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Black shank disease badly affected this tobacco field in Coffee County, Georgia. CAES News
Black Shank Disease
University of Georgia Cooperative Extension research trials of new tobacco varieties could help farmers reduce the level of black shank disease in their fields to 15 percent, according to Tony Barnes, Agriculture and Natural Resources Extension agent in Atkinson County, Georgia.
GM crops chart CAES News
GMO Safety
Genetically modified foods are tested for safety testing before they reach the marketplace. It can take over a decade and cost tens of millions of dollars, and as a result, GMOs are the most safety-tested foods in history, says University of Georgia plant breeding and plant genetics expert Wayne Parrott.
Unlike many blueberry plants, Blue Suede holds on to its foilage throughout the year.  It is brightly colored in the fall and green in the winter. CAES News
Edible Landscaping
The key to creating a visually appealing edible landscape is the artful combination of annuals and perennials. Most edible plants can act as substitutes for annual plants, but there are some options that can substitute for shrubs, vines and small trees.
Georgia Farmer of the Year
For John McCormick, farming is a tradition. His ability to help his farm evolve over the years earned him the title of “Georgia Farmer of the Year.” The Sylvania, Georgia, corn, peanut and soybean farmer was in Atlanta, Georgia, this week to be honored by Gov. Nathan Deal as part of Deal’s Ag Awareness Day at the Georgia Capitol.
Pictured is a tobacco field in Coffee County that was affected by black shank disease. CAES News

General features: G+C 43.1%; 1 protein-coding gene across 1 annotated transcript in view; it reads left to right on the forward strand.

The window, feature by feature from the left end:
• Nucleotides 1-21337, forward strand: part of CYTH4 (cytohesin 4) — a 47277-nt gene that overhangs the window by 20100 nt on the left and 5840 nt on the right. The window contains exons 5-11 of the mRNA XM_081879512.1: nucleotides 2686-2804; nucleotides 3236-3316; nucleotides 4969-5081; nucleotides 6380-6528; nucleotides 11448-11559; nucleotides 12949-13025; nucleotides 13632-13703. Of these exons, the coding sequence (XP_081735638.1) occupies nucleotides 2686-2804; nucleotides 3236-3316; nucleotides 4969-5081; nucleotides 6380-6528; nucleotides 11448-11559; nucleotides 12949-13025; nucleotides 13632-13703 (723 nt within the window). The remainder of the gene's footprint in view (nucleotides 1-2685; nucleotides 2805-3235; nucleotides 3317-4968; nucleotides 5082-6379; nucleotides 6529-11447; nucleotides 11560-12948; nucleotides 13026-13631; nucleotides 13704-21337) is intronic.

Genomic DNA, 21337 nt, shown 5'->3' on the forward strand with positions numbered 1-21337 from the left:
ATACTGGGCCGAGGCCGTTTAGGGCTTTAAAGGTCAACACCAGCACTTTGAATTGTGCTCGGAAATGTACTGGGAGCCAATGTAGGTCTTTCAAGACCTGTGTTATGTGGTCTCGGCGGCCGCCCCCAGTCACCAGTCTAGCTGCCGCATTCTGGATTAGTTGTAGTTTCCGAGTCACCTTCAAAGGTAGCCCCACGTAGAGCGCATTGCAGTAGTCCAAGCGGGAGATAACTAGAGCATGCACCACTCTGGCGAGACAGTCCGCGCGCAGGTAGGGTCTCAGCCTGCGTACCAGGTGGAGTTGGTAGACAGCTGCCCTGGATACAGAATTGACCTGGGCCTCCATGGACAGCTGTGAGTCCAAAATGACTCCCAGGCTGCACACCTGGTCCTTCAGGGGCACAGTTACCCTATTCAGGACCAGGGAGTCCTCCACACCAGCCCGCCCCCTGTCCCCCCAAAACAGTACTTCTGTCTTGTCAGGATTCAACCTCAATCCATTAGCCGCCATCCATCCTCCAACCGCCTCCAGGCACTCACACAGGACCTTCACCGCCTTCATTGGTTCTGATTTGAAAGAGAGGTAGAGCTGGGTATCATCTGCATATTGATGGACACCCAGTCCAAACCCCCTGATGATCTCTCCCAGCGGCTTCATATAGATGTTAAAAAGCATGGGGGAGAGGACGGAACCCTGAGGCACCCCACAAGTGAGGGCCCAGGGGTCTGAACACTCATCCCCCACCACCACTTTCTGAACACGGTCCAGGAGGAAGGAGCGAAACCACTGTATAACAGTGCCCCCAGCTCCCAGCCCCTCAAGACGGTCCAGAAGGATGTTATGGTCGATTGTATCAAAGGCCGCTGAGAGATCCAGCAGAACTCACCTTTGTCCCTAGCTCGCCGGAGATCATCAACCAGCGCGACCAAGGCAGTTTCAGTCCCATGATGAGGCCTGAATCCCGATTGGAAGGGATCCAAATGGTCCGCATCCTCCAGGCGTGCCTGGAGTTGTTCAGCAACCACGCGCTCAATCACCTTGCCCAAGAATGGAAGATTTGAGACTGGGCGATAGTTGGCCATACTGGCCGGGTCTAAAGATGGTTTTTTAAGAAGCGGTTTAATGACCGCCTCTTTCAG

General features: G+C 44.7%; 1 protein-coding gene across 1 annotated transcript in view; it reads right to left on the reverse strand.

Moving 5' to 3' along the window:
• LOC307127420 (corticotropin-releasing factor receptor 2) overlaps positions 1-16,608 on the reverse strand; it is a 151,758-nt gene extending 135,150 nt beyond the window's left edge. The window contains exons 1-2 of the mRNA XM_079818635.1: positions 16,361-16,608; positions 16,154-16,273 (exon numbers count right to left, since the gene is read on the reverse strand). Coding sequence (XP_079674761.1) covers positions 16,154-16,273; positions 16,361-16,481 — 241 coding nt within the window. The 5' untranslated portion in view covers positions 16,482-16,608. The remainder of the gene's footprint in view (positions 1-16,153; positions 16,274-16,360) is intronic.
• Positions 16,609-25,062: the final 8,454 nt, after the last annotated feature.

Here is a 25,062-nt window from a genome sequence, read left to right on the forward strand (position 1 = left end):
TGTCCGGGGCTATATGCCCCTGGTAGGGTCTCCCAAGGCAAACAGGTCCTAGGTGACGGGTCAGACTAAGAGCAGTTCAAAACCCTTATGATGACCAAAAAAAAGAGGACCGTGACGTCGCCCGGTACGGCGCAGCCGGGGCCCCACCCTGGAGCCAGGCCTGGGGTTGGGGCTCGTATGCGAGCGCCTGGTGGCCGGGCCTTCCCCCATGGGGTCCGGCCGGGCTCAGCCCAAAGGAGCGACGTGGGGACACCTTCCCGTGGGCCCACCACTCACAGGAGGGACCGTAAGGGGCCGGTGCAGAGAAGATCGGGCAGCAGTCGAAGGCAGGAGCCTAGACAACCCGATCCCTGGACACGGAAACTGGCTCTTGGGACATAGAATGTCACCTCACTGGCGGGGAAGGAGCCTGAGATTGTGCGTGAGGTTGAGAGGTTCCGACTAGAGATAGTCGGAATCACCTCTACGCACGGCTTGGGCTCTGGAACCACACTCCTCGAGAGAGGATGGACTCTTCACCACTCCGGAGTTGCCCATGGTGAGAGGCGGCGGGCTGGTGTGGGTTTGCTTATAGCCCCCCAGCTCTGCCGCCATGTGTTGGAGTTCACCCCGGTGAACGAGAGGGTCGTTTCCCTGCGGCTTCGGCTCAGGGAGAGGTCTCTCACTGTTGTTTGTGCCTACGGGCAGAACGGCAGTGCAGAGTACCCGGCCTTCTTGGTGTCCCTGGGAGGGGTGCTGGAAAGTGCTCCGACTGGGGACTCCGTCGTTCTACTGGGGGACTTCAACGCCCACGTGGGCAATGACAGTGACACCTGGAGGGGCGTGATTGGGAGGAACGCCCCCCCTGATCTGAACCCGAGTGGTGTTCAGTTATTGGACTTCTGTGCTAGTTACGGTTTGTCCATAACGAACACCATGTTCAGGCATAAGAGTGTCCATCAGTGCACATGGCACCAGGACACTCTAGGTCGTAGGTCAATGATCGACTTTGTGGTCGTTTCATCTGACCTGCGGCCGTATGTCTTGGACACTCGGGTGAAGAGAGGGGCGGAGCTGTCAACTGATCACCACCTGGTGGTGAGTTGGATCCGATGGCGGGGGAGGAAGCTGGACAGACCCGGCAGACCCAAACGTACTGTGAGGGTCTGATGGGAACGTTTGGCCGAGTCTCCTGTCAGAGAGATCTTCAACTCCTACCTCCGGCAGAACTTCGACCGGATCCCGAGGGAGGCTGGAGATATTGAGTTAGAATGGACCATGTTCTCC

Black Shank Disease
April showers washed away chemical treatments and provided moisture for infections in 2014, causing Georgia farmers to lose between 4 and 5 percent of the state’s 12,000-plus tobacco acres to black shank disease.
Alex Csinos, a University of Georgia scientist based in Tifton, holds up a pair of tobacco plants during a tobacco tour on the UGA Tifton Campus on June 10, 2014. Csinos shows nematode damage on a tobacco plant. CAES News
Nematodes On Tobacco
Microscopic worms called nematodes may seem harmless, but they can devastate a tobacco field, reducing yields, stunting plant growth and cutting into farmer profits. A University of Georgia plant pathologist is studying different management systems in hopes of reducing the nematode’s impact on Georgia agriculture.
J. Michael Moore, UGA tobacco agronomist, examines tobacco stalks on the Tifton campus during the annual Tobacco Tour. CAES News
Tobacco Tour
With fewer farmers growing tobacco, it can be hard for the farmers who are still in the business to find the resources they need.
Green tomatoes infected with Tomato Spotted Wilt Virus. CAES News
Fighting TSWV
Once a major threat to the tomato industry, the thrips-vectored tomato spotted wilt virus (TSWV) has been unable to penetrate the vegetable’s latest line of defense — resistant cultivars.
A young visitor to the UGA Pavilion at the 2011 Sunbelt Ag Expo in Moultrie, Ga., Oct. 19 learns about giant cockroaches. CAES News
Expo weathers on
Despite an uncomfortable mix of wet, cold and windy weather, North America’s premier farm show, the Sunbelt Ag Expo, marched on this week in Moultrie, Ga. More than 70,000 visitors perused the wears of 1,200 vendors, a North Carolina farmer was tapped as the Southeast’s top and land-grant universities brought their messages to the masses.
Tobacco transplants grow inside a Lowndes County greenhouse Feb. 2009. CAES News
New tobacco sale?
For many years, Georgia’s tobacco industry has been declining. And this year looked to be its lowest point. But demand for U.S. tobacco in Asia has given Georgia tobacco farmers what could be a much-needed lift.